HEADQUARTERS Fifteenth ARMY CORPS, Camp before Vicksburg, March 31, 1863.
Major General FRED. STEELE,
Commanding First DIVISION:
GENERAL: In compliance with instructions verbally communicated to me to-day by General Grant, I have ordered your DIVISION,* at least the effective part of it, to embark to-morrow on steamboats for an expedition to Deer Creek.
You will proceed in order to Greenville, on the east bank of the Mississippi, and land your force. Reconnoiter across to Deer Creek by such route as you find best, and, when assured you can reach the plantations bordering on Deer Creek, march your DIVISION over, leaving a guard for your boats. Take with you such rations and parts of rations as can be carried or transported on pack mules.
When you have reached Deer Creek, and established your road across from the boats and a kind of depot, ascertain if any of Wirt Adams' cavalry is above you, viz, to the north. If so, try and capture them and their horses.
If no enemy be to your north, move down Deer Creek two or three days' easy marches, of course clearing the country as you go of guerrillas and Confederate soldiers. If planters remain at home and behave themselves, molest them as little as possible, but if the planters abandon their plantations you may infer they are hostile, and can take their cattle, hogs, corn, or anything you need. Cotton which is clearly private property should not be molested, but cotton marked "C. S. A. " should be brought away or burned. Also all provisions which are needed by us or might be used by the army in Vicksburg, unless needed by the peaceful inhabitants, should be brought away, used by your men, or destroyed.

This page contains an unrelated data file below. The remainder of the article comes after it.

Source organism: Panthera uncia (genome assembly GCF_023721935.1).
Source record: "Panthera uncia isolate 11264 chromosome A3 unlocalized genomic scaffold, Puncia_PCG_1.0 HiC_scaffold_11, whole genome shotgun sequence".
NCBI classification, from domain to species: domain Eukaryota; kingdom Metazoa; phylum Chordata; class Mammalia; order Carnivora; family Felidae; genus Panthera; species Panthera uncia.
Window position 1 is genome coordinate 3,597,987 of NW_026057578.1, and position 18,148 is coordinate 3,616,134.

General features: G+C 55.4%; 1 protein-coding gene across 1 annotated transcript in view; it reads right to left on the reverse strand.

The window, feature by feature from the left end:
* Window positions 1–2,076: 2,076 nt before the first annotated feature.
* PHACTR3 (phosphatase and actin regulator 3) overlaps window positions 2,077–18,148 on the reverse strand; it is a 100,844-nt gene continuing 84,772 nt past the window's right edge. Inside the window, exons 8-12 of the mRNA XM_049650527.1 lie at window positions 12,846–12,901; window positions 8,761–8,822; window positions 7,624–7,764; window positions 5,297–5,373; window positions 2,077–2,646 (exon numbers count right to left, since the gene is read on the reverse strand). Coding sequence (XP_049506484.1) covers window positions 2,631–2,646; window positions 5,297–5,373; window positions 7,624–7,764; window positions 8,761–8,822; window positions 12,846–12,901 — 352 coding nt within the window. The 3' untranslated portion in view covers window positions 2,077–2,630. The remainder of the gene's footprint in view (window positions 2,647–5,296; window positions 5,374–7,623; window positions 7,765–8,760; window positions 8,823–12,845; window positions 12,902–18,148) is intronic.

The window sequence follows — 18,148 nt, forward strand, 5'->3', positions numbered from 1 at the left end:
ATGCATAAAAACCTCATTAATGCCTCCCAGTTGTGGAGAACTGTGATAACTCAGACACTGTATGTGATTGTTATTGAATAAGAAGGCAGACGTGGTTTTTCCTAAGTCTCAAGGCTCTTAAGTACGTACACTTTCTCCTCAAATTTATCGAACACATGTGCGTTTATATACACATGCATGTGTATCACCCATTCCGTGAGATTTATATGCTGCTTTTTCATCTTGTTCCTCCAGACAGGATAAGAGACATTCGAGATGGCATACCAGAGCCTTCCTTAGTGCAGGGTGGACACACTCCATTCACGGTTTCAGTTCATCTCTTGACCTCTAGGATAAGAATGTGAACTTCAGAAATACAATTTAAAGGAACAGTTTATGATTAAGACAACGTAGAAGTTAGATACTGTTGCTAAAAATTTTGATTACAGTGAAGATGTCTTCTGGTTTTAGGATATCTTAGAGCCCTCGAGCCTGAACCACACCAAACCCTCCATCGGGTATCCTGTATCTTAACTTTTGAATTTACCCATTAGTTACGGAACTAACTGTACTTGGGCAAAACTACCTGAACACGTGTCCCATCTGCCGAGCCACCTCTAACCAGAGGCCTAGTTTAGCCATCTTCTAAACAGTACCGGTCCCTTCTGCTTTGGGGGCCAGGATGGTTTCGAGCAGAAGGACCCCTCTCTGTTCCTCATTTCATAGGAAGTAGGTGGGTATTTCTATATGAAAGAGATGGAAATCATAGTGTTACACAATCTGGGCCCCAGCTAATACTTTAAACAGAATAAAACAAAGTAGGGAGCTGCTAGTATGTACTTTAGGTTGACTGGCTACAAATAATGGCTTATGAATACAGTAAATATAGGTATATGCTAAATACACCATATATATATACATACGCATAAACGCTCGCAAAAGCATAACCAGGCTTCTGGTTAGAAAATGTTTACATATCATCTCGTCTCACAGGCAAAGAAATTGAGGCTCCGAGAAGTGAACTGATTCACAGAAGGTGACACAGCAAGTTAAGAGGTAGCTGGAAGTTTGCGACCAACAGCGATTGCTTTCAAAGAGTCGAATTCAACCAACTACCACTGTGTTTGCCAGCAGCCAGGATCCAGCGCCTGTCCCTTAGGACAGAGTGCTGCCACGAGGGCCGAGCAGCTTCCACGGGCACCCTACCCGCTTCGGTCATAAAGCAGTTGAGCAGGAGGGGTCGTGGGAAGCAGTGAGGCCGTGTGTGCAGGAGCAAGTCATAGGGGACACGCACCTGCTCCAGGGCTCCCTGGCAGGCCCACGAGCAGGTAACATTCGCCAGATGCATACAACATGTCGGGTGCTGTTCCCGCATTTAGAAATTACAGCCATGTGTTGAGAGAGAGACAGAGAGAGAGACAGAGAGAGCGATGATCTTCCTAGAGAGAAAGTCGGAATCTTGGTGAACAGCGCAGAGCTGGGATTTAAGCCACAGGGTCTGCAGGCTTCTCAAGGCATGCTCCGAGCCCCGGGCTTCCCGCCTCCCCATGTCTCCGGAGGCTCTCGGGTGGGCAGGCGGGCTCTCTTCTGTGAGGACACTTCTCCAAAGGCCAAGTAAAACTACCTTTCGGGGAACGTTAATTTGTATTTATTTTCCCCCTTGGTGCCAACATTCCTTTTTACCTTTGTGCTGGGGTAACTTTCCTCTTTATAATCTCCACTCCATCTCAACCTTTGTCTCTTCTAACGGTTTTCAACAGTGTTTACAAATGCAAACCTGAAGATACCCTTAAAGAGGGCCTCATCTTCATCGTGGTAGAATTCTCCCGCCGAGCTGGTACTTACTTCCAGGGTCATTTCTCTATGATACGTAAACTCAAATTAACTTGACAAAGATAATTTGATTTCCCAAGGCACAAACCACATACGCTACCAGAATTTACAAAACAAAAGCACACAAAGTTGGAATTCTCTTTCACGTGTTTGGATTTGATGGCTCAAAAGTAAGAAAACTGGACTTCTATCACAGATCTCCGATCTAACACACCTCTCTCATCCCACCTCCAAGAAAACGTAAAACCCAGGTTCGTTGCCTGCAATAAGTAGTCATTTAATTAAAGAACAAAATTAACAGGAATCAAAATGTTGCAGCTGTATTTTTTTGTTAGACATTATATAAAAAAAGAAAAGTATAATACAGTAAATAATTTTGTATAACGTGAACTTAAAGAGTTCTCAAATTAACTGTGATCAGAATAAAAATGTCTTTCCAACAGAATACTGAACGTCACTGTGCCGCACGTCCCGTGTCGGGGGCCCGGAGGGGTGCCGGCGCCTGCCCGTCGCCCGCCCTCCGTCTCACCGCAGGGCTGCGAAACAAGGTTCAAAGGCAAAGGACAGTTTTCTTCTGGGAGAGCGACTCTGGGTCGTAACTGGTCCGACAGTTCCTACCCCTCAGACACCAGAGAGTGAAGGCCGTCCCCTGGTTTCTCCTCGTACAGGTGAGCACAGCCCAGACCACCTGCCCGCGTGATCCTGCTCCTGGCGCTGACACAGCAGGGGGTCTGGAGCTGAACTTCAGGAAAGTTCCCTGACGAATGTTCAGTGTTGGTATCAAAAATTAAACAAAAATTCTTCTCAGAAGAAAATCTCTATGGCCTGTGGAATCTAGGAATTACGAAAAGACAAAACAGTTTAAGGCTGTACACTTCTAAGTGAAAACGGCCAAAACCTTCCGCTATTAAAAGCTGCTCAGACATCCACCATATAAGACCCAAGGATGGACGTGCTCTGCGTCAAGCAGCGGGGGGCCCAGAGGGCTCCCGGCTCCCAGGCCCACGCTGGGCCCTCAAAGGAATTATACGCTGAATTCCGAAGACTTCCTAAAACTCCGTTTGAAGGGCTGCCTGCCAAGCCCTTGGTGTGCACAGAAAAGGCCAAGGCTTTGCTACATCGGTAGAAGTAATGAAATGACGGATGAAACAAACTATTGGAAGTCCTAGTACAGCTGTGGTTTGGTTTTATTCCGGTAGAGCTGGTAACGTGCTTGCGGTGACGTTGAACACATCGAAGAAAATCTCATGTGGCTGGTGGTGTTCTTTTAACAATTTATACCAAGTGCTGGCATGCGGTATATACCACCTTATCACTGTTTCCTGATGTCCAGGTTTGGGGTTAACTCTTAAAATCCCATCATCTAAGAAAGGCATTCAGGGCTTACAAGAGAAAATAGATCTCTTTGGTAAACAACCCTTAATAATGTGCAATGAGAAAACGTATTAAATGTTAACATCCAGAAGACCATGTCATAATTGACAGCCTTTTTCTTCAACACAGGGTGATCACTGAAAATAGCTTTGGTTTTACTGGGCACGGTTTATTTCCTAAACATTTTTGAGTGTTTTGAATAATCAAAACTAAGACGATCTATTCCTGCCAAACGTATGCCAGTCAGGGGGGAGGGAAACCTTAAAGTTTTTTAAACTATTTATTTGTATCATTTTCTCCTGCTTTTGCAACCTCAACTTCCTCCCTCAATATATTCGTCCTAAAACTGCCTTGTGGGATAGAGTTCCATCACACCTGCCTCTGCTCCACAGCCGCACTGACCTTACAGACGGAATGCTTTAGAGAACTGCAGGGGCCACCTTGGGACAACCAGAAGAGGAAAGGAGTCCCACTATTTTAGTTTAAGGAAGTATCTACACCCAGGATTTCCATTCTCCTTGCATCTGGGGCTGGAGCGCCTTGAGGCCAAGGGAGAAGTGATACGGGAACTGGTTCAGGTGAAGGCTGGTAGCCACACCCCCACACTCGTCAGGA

Greenville has been a favorite point from which to assail our passing boats, and one object of your expedition is to let the planters and inhabitants on Deer Creek see and feel that they will be held accountable for the acts of guerrillas and Confederate soldiers who sojourn in their country for the purpose of firing on our boats passing Greenville and the section of the Mississippi thereabouts.
If the stage of water thereabouts be such as to prevent your crossing over to Deer Creek, then stop and pay Lake Washington a visit, and see if a practicable road leads from there. Let all the people understand that we claim the unmolested navigation of the Mississippi River, and will have it, if all the country within reach has to be laid waste; but that if our boats pass free and unmolested, we will spare them the ravages of war as much as we can consistent with our own interests.
I inclose you a map. + If you can reach the mouth of Rolling Fork, you will be at the point where Admiral Porter's fleet turned back, where I know the country is abundantly supplied, and whence the enemy known to draw much of his corn and meat.
Please report as often as possible, and in case you receive no orders from General Grant or myself, return to camp at the end of two weeks.
I am, with respect, your obedient servant,
W. T. SHERMAN.
*By Special Orders, Numbers 77, of same date, Colonel Abbott's regiment being left on picket.